But somehow I kept going with it. Even when I felt the most despairing, I still found some sparkle of hope inside me that caused me to pray. I don’t believe I have ever prayed so hard for anything, in spontaneous words, too! I found myself typing away mechanically, listening to my father’s rendition of “God’s Way” on my PC headphones: “I did what I had to do/I saw it through without exception…What is a man? What has he got? If not himself, than he has not/To say the things he truly feels/And the not the words of one who kneels/The record shows I took the blows and did it God’s Way…”

    Now, I didn’t make some sort of pompous presumption I was on a specifically God-ordained mission, but I do believe that providence provides a place for us all, and that my duty was dictating me to see this thing through. To me, there was a very clear moral aspect to this battle. We were not meant to sever the bonds of common nationhood and abandon each other because the road gets tough sneaky politicians give us pie in the sky. We were meant to draw together to do good in the world, not purposely make ourselves weak in an effort to hide from both internal and external troubles. It’s cowardly. It’s wrong.

    Something stood out to me in the midst of all this chaos. The British were on the rocks of national dissolution, and yet somehow Auntie Joanna of London still managed to take pride and pleasure in a cricket game that was scheduled to take place on September 19 between the Vatican Team and the COE Team. And the thing that made it the most surreal was that it was seemingly taken for granted that this game would most certainly be held in Britain, and there would be great British fair play, and it would be Britain at its best. I could not help but chuckle at the thought of Sir Francis Drake insisting that he had to finish his game of bowls and beat the Spanish Armada that was sailing towards the English coast in 1588.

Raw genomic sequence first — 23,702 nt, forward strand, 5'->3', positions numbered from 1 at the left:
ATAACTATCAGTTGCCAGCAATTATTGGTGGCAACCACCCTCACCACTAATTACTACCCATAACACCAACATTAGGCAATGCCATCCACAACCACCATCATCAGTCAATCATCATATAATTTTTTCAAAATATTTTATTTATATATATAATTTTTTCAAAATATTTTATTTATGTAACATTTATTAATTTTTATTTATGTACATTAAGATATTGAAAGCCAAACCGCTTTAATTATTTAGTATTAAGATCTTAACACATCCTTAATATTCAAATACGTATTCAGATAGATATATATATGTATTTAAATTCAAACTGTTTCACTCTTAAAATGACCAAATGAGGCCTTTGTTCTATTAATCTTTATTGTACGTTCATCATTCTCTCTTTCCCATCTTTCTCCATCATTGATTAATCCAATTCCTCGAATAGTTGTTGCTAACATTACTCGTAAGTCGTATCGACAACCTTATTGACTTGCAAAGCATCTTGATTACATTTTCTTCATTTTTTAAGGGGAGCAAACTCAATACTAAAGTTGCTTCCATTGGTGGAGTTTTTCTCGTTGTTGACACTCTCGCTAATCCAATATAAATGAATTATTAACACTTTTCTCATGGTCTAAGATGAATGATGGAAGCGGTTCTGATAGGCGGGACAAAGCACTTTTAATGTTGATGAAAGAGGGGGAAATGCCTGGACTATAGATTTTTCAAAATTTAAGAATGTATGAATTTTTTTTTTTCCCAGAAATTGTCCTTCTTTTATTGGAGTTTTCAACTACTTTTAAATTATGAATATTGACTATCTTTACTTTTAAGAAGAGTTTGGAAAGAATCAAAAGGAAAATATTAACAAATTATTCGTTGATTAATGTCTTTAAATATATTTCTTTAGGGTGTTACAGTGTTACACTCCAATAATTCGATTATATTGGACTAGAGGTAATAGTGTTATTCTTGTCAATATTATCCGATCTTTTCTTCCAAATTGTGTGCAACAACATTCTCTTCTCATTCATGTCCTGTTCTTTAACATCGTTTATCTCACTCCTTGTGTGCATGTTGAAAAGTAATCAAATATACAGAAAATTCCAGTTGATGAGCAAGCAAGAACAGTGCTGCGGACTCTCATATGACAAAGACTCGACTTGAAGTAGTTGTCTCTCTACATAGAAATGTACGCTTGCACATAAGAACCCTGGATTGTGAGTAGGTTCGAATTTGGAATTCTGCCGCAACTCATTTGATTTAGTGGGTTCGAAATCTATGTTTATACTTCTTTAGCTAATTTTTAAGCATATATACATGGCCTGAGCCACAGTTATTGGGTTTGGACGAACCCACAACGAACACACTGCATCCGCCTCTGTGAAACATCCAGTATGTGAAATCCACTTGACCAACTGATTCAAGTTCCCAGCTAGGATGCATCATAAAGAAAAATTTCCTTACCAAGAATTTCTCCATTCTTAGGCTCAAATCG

I’m not saying that the Brits were all perfectly composed during this whole thing. Many of them appeared to be crashing on the rocks of despair and disillusionment. But there were always visible signs of that other side of their national character, that never-say-die attitude that makes them who they are. There are so many people who I am proud to have worked alongside in the final days, especially John, the lone friend I met during my brief and generally lack-luster sojourn in the Dead Marshes of the Catholic Singles Website.

     A Manchester-man, I went to him for aid when my ancient PC started to die just a week before the vote, and pleaded with him to help me advertise UJC, in hopes of reaching some undecided voters and encouraging the Unionists. Riding into the fray like a knight in shining armor in the nick of time, not only did he do a terrific job advertising on Facebook and Reddit, boosting our number of views by the hundreds, but he sent me a series of wonderfully optimistic emails to help keep my head above water. The quote that particularly made me smile was the line: “When you’re going through hell, keep going!”

     John’s attitude, and the determined grit of so many of his countrymen, made me recall the old WWII lyrics, “The White Cliffs of Dover”: “I’ll never forget the people I’ve met braving those angry skies/I remember well as the shadows fell the light of hope in their eyes/And though I’m far away, I still can hear them say: “Thumbs Up! For when the dawn comes up/There’ll be bluebirds over the White Cliffs of Dover/Tomorrow, just you wait and see…”


To be continued…


The White Cliffs of Dover